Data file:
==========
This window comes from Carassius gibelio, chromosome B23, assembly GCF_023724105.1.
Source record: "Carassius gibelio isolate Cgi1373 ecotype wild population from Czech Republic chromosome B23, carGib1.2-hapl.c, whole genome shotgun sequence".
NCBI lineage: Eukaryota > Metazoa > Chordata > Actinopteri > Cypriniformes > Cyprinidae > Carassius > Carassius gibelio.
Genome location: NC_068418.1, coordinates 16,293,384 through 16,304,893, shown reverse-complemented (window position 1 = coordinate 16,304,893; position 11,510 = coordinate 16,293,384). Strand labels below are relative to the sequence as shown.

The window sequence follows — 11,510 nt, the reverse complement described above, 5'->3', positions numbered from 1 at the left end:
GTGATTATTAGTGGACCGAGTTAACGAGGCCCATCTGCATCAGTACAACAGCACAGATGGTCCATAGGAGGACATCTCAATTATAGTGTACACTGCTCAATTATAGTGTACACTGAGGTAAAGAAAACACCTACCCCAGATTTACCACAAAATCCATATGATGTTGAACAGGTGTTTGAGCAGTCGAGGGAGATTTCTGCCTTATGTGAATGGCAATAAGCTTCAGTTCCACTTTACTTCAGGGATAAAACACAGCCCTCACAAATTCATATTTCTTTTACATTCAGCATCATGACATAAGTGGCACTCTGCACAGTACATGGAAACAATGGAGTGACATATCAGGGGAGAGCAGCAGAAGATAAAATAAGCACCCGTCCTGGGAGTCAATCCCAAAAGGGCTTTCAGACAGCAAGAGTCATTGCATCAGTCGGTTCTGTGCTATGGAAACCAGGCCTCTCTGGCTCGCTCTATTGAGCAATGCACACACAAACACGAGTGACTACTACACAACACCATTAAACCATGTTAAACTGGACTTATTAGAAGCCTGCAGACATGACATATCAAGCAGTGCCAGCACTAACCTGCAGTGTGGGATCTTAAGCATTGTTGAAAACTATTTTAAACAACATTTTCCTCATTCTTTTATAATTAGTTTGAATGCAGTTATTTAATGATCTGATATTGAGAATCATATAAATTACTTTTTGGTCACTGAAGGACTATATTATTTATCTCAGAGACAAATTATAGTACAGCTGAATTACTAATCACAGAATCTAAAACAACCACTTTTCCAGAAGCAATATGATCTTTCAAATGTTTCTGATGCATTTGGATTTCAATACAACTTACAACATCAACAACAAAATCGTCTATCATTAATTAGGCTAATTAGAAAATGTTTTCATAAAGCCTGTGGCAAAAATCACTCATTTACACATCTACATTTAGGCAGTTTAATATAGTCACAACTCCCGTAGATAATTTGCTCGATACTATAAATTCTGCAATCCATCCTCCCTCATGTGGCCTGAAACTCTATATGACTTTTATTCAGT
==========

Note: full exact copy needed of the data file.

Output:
This window comes from Carassius gibelio, chromosome B23, assembly GCF_023724105.1.
Source record: "Carassius gibelio isolate Cgi1373 ecotype wild population from Czech Republic chromosome B23, carGib1.2-hapl.c, whole genome shotgun sequence".
NCBI lineage: Eukaryota > Metazoa > Chordata > Actinopteri > Cypriniformes > Cyprinidae > Carassius > Carassius gibelio.
Genome location: NC_068418.1, coordinates 16,293,384 through 16,304,893, shown reverse-complemented (window position 1 = coordinate 16,304,893; position 11,510 = coordinate 16,293,384). Strand labels below are relative to the sequence as shown.

The window sequence follows — 11,510 nt, the reverse complement described above, 5'->3', positions numbered from 1 at the left end:
GTGATTATTAGTGGACCGAGTTAACGAGGCCCATCTGCATCAGTACAACAGCACAGATGGTCCATAGGAGGACATCTCAATTATAGTGTACACTGCTCAATTATAGTGTACACTGAGGTAAAGAAAACACCTACCCCAGATTTACCACAAAATCCATATGATGTTGAACAGGTGTTTGAGCAGTCGAGGGAGATTTCTGCCTTATGTGAATGGCAATAAGCTTCAGTTCCACTTTACTTCAGGGATAAAACACAGCCCTCACAAATTCATATTTCTTTTACATTCAGCATCATGACATAAGTGGCACTCTGCACAGTACATGGAAACAATGGAGTGACATATCAGGGGAGAGCAGCAGAAGATAAAATAAGCACCCGTCCTGGGAGTCAATCCCAAAAGGGCTTTCAGACAGCAAGAGTCATTGCATCAGTCGGTTCTGTGCTATGGAAACCAGGCCTCTCTGGCTCGCTCTATTGAGCAATGCACACACAAACACGAGTGACTACTACACAACACCATTAAACCATGTTAAACTGGACTTATTAGAAGCCTGCAGACATGACATATCAAGCAGTGCCAGCACTAACCTGCAGTGTGGGATCTTAAGCATTGTTGAAAACTATTTTAAACAACATTTTCCTCATTCTTTTATAATTAGTTTGAATGCAGTTATTTAATGATCTGATATTGAGAATCATATAAATTACTTTTTGGTCACTGAAGGACTATATTATTTATCTCAGAGACAAATTATAGTACAGCTGAATTACTAATCACAGAATCTAAAACAACCACTTTTCCAGAAGCAATATGATCTTTCAAATGTTTCTGATGCATTTGGATTTCAATACAACTTACAACATCAACAACAAAATCGTCTATCATTAATTAGGCTAATTAGAAAATGTTTTCATAAAGCCTGTGGCAAAAATCACTCATTTACACATCTACATTTAGGCAGTTTAATATAGTCACAACTCCCGTAGATAATTTGCTCGATACTATAAATTCTGCAATCCATCCTCCCTCATGTGGCCTGAAACTCTATATGACTTTTATTCAGT